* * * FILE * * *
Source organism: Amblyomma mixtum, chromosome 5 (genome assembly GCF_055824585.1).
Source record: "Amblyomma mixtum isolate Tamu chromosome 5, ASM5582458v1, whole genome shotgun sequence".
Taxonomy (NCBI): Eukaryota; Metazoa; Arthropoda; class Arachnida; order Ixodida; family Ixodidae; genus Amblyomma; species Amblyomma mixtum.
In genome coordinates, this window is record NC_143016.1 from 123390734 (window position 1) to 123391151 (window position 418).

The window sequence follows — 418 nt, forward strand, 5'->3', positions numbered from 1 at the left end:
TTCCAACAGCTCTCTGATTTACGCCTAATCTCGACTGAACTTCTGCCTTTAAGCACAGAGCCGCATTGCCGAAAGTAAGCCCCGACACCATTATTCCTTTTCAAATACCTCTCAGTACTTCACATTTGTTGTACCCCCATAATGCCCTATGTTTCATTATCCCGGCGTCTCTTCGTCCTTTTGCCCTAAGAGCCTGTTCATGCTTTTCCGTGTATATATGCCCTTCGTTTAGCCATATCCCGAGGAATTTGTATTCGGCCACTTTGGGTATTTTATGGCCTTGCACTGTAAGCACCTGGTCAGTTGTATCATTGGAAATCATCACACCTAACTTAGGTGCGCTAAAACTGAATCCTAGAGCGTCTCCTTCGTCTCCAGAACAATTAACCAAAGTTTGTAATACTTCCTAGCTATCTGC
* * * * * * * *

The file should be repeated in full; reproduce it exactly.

Source organism: Amblyomma mixtum, chromosome 5 (genome assembly GCF_055824585.1).
Source record: "Amblyomma mixtum isolate Tamu chromosome 5, ASM5582458v1, whole genome shotgun sequence".
Taxonomy (NCBI): Eukaryota; Metazoa; Arthropoda; class Arachnida; order Ixodida; family Ixodidae; genus Amblyomma; species Amblyomma mixtum.
In genome coordinates, this window is record NC_143016.1 from 123390734 (window position 1) to 123391151 (window position 418).

The window sequence follows — 418 nt, forward strand, 5'->3', positions numbered from 1 at the left end:
TTCCAACAGCTCTCTGATTTACGCCTAATCTCGACTGAACTTCTGCCTTTAAGCACAGAGCCGCATTGCCGAAAGTAAGCCCCGACACCATTATTCCTTTTCAAATACCTCTCAGTACTTCACATTTGTTGTACCCCCATAATGCCCTATGTTTCATTATCCCGGCGTCTCTTCGTCCTTTTGCCCTAAGAGCCTGTTCATGCTTTTCCGTGTATATATGCCCTTCGTTTAGCCATATCCCGAGGAATTTGTATTCGGCCACTTTGGGTATTTTATGGCCTTGCACTGTAAGCACCTGGTCAGTTGTATCATTGGAAATCATCACACCTAACTTAGGTGCGCTAAAACTGAATCCTAGAGCGTCTCCTTCGTCTCCAGAACAATTAACCAAAGTTTGTAATACTTCCTAGCTATCTGC